Above all, the Alliance Theatre has spent this year listening. The Alliance has been committed to being an anti-racist organization for decades—but there is still work to do to be a theater that is inclusive, diverse, and accessible to all. The Alliance is committing to telling more BIPOC stories on all of its stages, created with more BIPOC artists, and to serving as a community resource through programs like Allyship training, the Spelman Leadership Fellows program, and many others.

Alliance Theatre

LeighAnn Costley
Partner, Frazier & Deeter
Lila Hertz
Community Volunteer
Jocelyn J. Hunter
Vice Chair
Vice President & Associate
General Counsel
The Home Depot
Anne Kaiser
Immediate Past Chair
Vice President, Community
& Economic Development
Georgia Power
Hala Moddelmog
President & CEO
The Woodruff Arts Center
E. Kendrick Smith
Partner, Jones Day

Alliance Theatre
Board of Directors

Board Of Directors

Kristen R. Adams
James L. Anderson
Alba C. Baylin
Kenny Blank
Brittany Boals Moeller
Terri Bonoff
Matthew Bower
Laura E. Brightwell
Jeffrey S. Cashdan
Steve W. Chaddick
Miles Cook
LeignAnn Costley
Joe Crowley
Alison Danaceau
Fred Ehlers
Reade Fahs
Howard L. Feinsand
Andrea Freeman
Richard Goerss
Kim Greene
Lila Hertz
John Keller
Andjela Kessler
Lauren Kiefer
Mary Jane Kirkpatrick
Carrie Kurlander
Allegra Lawrence-Hardy
Jean Ann McCarthy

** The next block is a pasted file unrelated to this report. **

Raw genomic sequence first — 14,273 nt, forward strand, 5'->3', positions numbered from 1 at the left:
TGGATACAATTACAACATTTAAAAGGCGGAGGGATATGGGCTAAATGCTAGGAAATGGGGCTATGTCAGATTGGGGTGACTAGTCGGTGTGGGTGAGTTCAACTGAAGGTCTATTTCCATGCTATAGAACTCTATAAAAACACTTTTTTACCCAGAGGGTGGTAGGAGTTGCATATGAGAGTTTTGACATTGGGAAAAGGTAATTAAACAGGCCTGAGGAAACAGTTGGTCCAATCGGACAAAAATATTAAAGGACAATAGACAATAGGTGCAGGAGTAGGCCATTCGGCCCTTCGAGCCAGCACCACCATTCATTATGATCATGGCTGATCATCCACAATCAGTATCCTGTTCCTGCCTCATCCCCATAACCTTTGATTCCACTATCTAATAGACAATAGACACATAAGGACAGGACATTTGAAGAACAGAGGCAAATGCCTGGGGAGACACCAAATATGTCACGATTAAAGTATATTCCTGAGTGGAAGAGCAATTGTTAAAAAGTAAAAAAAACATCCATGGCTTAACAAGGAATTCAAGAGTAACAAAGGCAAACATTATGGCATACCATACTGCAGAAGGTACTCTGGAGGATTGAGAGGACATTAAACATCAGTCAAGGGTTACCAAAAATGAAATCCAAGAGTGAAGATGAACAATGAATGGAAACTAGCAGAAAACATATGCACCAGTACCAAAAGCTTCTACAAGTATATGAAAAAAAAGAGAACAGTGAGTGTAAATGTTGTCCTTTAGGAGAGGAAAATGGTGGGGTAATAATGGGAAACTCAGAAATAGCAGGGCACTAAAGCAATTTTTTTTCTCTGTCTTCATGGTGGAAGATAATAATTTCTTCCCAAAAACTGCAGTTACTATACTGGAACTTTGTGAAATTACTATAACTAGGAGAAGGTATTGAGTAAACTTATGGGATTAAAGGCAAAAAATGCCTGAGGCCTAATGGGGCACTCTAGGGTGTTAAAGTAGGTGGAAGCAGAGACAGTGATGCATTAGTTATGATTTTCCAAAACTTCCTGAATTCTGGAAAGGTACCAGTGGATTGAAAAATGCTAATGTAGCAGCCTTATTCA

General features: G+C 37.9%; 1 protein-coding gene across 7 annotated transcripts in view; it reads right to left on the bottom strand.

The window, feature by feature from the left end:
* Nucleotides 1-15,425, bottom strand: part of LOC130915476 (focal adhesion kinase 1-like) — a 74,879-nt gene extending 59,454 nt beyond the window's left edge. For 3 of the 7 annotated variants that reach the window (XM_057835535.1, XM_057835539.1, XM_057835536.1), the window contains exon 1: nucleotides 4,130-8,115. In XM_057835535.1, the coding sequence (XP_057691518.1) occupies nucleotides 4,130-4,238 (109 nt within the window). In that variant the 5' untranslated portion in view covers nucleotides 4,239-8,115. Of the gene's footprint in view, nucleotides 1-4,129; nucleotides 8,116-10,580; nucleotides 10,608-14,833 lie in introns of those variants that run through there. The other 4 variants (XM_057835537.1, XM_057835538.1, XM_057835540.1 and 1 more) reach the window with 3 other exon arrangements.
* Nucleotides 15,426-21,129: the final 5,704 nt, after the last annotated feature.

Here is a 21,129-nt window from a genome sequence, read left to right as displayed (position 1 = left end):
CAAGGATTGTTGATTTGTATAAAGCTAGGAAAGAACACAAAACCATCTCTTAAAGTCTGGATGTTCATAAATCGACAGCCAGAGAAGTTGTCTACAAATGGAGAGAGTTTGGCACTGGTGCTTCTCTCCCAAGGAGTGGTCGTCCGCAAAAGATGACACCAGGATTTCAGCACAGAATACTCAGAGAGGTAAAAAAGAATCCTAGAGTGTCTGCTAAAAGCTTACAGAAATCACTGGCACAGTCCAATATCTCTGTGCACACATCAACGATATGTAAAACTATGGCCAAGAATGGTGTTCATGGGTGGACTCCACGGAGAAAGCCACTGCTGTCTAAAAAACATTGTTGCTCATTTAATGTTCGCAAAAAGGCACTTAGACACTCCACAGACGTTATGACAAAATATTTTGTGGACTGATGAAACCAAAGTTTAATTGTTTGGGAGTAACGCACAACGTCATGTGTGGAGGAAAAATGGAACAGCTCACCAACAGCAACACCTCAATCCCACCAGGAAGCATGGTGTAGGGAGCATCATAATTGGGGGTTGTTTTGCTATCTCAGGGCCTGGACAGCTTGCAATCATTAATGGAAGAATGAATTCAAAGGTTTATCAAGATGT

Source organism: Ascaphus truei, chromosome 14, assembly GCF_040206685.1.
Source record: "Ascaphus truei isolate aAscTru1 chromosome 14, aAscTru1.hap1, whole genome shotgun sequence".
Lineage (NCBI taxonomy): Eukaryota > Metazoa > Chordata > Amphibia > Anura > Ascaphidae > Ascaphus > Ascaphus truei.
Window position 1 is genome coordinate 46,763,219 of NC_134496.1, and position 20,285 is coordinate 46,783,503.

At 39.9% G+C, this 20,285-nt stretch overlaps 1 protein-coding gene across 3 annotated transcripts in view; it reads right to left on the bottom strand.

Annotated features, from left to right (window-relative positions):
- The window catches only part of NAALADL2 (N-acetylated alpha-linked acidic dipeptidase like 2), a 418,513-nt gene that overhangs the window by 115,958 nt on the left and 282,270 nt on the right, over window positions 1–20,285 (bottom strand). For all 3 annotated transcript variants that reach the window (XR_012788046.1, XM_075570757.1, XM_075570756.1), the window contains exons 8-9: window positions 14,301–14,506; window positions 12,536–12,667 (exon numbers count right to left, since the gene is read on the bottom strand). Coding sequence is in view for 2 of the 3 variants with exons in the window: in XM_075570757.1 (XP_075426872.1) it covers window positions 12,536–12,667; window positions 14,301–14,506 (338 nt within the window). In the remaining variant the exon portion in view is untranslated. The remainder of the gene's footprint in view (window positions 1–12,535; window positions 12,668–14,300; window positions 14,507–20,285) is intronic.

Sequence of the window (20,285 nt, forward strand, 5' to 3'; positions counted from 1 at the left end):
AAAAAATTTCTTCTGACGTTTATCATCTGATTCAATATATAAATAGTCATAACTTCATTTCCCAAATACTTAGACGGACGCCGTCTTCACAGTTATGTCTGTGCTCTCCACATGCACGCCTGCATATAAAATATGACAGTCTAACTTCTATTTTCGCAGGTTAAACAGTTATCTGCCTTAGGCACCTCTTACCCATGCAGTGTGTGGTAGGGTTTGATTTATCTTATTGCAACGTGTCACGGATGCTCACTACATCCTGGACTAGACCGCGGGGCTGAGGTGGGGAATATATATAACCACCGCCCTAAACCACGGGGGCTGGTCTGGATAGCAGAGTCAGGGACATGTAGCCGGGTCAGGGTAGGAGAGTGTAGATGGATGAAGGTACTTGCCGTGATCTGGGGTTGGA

Alan McKeon
Alan McKnight
Dori Miller
Phil H. Moise
Maureen Morrison
Shareka Nelson
Allison O'Kelly
Paul Pendergrass
Scott Pioli
Jamal Powell
Asif Ramji
Danielle Reardon
Margaret Reiser
Matthew Richburg
Robyn S. Roberts
Maurice M. Rosenbaum
Steve Selig
Mital Shah
Mark Silberman
William D. Sleeper
H. Bronson Smith
E. Kendrick Smith
Karen Shepherd Spiegel
Chandra Stephens-Albright
Charlita Stephens-Walker
Rosemarie Thurston
Benny H. Varzi
Cynthia Widner Wall
Rebekah Wasserman
Glenn Weiss
Todd Zeldin

Lifetime Directors

Rita M. Anderson
Frank S. Chew
Ann W. Cramer
Linda Davidson
Laura Hardman
John Hays Mershon
Richard S. Myrick
Helen M. Regenstein
Robert E. Reiser, Jr.
Jane Shivers
Helen Smith Price
Benjamin T. White

Atlanta Symphony Orchestra

Atlanta Symphony Orchestra


The Atlanta Symphony Orchestra’s 75th anniversary season began with dazzling performances featuring celebrated guest artists and conductors, Mahler’s monumental “Symphony of a Thousand” with 454 musicians on stage, eight ASO premieres, and solo performances from three ASO musicians. Atlanta Symphony Hall LIVE events and the Movies in Concert series also brought new audiences looking for unique entertainment experiences.

On March 11, former Music Director Yoel Levi returned to Symphony Hall in what turned out to be the final concert of the season. In response to the COVID-19 crisis, the Atlanta Symphony Orchestra canceled all concerts for the remainder of the season. While the country sheltered in place, the ASO continued to deliver musical experiences via the ASO Virtual Stage, a central hub of online content featuring interviews, on-demand concerts, listening parties, education programs, archived concerts, and premieres of newly recorded solo and chamber performances by ASO musicians, keeping music lovers connected to the music and each other virtually.